In general Traveller and Old School Space Opera ships don't have them. It messes their lines up. It makes them look too ... primitive. If you ask me the lack of heat radiators makes a ship as unbelievable as a reactionless or FTL drive. I think we'd find away around Newton and Einstein before we find a way around Old Man Entropy. Just removing heat from a machine's operation changes way more than the aforementioned drives.
FTL and grav drives get you to the action. Then you can basically forget about them in a story. But heat is a necessary inevitable by product of any energy production or work. Take Star Trek's phaser, capable of annihilating a man sized quantity of nearly anything. A quick stop at the Atomic Rockets website's Boom Table indicates that it requires 3,000,000,000 joules of power to vaporize a human being (leaving behind not even a skeleton in a space suit).
(The Enigmatic Aliens got way less Earth ships nosing around when they started using these for markers instead of buoys that looked like multicolored cubes)
For the less science inclined (like me) that little bitty phaser put out the equivalent of 771 kg of TNT. Now assuming that ray gun is 99% efficient (which puts us firmly into the category of unobtainium, possibly with some handwaving involved as well) then you have waste heat equivalent to 8 kilograms of TNT coming off that phaser. Note that I'm leaving the question of how you get that much power in a phaser alone.
Nonetheless you can have all kinds of fusion or antimatter powered dinguses running without baking people.
Back to the ships. In the old Digest Group Publications Starship Owner's Manual some nod was made to this. The Jump drive was described as a large fusion reactor optimized to produce a lot of power quickly. Most of the fuel for jump was used as coolant to keep the ship from melting. It made more sense than a Scout ship generating the equivalent of a 450 megaton nuke going off (again I checked the Boom Table, found the energy generated by fusing a kilo of deuterium, multiplied it by 20,000 and then looked up the final result o the Boom Table anyone wants to check my math feel free.)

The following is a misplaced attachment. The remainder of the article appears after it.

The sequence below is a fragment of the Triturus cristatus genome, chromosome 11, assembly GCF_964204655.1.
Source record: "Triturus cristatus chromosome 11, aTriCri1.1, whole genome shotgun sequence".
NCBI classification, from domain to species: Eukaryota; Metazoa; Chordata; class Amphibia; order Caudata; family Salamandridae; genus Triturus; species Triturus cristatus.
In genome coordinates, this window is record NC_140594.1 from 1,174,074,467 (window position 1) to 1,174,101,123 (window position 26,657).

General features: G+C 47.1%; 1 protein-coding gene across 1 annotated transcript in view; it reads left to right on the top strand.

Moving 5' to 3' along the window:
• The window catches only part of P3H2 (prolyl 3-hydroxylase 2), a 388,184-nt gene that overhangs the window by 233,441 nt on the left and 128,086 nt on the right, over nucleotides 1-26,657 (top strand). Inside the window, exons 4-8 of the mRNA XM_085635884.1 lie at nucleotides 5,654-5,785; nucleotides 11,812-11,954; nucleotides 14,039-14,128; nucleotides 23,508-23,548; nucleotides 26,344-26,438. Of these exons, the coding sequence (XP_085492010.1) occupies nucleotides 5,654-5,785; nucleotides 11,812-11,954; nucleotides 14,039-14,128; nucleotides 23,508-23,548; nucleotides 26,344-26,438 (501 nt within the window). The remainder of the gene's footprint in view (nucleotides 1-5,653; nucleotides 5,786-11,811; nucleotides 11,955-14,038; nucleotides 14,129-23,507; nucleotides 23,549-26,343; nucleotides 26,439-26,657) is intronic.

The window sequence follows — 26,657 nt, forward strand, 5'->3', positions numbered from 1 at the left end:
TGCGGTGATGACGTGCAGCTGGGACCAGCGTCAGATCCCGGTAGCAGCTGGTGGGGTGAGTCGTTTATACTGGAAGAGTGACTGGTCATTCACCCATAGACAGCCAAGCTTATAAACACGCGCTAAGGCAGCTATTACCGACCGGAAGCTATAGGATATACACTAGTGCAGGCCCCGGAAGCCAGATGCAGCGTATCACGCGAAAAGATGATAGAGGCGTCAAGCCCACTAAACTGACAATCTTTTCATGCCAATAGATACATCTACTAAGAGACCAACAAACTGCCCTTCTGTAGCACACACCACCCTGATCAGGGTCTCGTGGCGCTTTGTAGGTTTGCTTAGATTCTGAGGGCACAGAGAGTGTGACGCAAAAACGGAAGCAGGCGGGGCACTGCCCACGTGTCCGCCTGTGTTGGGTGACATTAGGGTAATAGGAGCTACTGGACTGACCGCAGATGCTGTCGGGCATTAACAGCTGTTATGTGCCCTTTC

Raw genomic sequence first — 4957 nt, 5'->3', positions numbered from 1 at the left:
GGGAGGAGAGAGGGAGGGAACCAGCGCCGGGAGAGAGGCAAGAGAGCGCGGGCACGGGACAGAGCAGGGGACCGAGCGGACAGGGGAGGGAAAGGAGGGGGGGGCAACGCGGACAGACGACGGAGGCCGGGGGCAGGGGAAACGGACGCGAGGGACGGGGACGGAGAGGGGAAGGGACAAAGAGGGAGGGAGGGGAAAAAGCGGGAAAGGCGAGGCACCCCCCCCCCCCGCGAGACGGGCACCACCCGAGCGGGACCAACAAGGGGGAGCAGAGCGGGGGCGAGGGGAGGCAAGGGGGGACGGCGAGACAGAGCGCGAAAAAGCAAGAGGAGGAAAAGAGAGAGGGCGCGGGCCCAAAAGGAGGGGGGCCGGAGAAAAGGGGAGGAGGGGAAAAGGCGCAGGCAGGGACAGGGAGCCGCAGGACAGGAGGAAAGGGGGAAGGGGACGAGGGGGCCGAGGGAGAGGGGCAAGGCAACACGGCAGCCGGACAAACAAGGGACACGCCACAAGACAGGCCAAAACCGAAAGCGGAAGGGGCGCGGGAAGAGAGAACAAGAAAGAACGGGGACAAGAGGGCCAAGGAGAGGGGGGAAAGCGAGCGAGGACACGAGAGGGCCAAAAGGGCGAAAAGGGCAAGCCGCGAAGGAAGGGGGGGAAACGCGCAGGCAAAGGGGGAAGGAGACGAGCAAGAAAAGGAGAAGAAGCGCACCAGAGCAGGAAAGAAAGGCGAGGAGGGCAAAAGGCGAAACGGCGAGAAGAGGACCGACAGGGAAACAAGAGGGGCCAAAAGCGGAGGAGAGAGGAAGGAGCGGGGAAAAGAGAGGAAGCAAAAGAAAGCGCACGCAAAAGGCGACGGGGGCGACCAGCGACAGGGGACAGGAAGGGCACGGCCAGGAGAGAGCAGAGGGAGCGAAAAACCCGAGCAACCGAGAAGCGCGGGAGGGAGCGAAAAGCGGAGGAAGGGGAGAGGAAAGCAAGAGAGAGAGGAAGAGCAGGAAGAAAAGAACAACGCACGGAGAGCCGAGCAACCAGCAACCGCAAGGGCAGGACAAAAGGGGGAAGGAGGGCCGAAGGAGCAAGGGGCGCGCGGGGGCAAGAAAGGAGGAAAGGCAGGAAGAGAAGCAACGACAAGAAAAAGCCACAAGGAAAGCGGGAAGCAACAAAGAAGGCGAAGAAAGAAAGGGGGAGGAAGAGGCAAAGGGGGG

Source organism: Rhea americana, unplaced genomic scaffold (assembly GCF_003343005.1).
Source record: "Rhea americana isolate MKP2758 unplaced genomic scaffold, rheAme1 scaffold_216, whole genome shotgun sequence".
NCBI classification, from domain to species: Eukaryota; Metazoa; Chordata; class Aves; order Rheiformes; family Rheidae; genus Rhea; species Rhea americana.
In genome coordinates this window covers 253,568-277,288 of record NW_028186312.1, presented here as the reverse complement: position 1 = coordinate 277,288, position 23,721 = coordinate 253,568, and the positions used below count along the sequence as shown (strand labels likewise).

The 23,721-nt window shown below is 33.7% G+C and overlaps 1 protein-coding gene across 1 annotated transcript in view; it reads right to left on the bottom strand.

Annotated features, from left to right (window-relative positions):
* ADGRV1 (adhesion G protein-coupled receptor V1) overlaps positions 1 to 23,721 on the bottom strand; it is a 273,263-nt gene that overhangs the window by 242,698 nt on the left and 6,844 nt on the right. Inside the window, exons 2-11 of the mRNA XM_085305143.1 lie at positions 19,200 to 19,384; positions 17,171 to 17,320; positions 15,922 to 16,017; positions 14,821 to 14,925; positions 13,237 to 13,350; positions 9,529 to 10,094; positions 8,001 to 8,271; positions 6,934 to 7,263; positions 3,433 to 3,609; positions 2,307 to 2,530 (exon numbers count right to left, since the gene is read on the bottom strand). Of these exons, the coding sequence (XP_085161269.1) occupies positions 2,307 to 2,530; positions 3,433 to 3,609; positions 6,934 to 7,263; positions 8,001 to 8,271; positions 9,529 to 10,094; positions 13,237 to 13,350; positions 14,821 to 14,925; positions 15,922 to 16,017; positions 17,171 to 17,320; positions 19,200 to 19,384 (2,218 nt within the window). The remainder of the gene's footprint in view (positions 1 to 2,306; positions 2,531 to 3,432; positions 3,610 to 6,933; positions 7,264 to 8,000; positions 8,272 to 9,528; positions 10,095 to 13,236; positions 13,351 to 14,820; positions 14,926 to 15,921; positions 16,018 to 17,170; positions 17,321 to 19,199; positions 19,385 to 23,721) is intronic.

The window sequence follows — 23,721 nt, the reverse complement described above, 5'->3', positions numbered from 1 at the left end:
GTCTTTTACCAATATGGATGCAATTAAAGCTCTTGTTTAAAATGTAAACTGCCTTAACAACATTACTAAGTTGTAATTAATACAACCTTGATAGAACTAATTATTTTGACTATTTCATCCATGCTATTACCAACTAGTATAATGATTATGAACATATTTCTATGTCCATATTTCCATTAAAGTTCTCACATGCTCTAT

This would require about ten thousand times as much hydrogen as the fuel required for a jump 2. So not a lot of that hydrogen is being fused or the Heat Radiator elves are awfully busy. We're looking at a Traveller ship actually fusing a few hundreds of a percent of their jump fuel.
(Fortunately Mongoose Traveller straightened us all out by deciding the hydrogen was used to maintain a bubble in jump space keeping the ship and crew intact. No more mention of nasty heat.)
But let's say that yes indeed Traveller ships vent hydrogen prior to jump to keep the heat down. Let's further say that heat radiators are an option for the enterprising merchant or Scout.
Heat radiators replace hydrogen fuel used for jump on a one for one basis. Up to 50% of a ship's jump fuel can be replaced by radiators. radiators cost 100K credits per ton. They take one turn to deploy or retract in combat and can't be operated at acceleration greater than 1g. If they are deployed on a ship accelerating greater than 1g roll a die each turn. If the die roll is less than the acceleration of the ship the radiators are destroyed.
In combat radiators are quite fragile. On any hull hit they are destroyed on a roll of 7+. In case of a misjump they are also destroyed on a 10+.
Obviously a ship can extend its range with a radiator. Also they can reduce costs when they have to buy fuel. You don't want them on a combat vessel though if you have enough fuel to make jump at the normal cost you can without deploying them.
It's harder to figure out heat radiators in a Space Opera game, especially if it includes defensive shields. Any forcefield that could deal with a nuke going off nearby or a gigawatt laser could probably also be tweaked to radiate a ship's waste heat which explains why the Star Warsy/Treksy ships don't resemble windmills. If a ship wants to double dip it could extend a heat radiator beyond a forcefield giving the ship a plus to damage or movement at a corresponding minus to armor class.